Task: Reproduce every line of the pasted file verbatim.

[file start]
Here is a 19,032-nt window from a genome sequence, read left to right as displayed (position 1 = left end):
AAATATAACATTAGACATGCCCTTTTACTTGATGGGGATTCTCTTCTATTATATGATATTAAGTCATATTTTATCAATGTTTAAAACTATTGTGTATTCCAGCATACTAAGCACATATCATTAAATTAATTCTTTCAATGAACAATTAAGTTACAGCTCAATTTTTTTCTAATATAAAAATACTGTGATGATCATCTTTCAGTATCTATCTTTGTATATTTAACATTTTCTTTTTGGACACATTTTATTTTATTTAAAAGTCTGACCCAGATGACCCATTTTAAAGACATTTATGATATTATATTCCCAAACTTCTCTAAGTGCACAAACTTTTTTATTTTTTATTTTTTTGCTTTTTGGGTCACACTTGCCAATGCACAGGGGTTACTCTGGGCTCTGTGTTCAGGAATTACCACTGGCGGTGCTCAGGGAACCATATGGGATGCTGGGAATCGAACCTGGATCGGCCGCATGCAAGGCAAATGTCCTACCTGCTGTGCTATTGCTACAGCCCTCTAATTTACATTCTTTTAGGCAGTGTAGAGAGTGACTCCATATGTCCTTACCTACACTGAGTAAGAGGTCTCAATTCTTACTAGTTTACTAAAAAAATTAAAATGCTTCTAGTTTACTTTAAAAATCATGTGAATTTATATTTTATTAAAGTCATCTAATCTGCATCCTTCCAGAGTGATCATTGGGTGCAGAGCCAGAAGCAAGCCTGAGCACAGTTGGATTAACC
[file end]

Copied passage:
Here is a 19,032-nt window from a genome sequence, read left to right as displayed (position 1 = left end):
AAATATAACATTAGACATGCCCTTTTACTTGATGGGGATTCTCTTCTATTATATGATATTAAGTCATATTTTATCAATGTTTAAAACTATTGTGTATTCCAGCATACTAAGCACATATCATTAAATTAATTCTTTCAATGAACAATTAAGTTACAGCTCAATTTTTTTCTAATATAAAAATACTGTGATGATCATCTTTCAGTATCTATCTTTGTATATTTAACATTTTCTTTTTGGACACATTTTATTTTATTTAAAAGTCTGACCCAGATGACCCATTTTAAAGACATTTATGATATTATATTCCCAAACTTCTCTAAGTGCACAAACTTTTTTATTTTTTATTTTTTTGCTTTTTGGGTCACACTTGCCAATGCACAGGGGTTACTCTGGGCTCTGTGTTCAGGAATTACCACTGGCGGTGCTCAGGGAACCATATGGGATGCTGGGAATCGAACCTGGATCGGCCGCATGCAAGGCAAATGTCCTACCTGCTGTGCTATTGCTACAGCCCTCTAATTTACATTCTTTTAGGCAGTGTAGAGAGTGACTCCATATGTCCTTACCTACACTGAGTAAGAGGTCTCAATTCTTACTAGTTTACTAAAAAAATTAAAATGCTTCTAGTTTACTTTAAAAATCATGTGAATTTATATTTTATTAAAGTCATCTAATCTGCATCCTTCCAGAGTGATCATTGGGTGCAGAGCCAGAAGCAAGCCTGAGCACAGTTGGATTAACC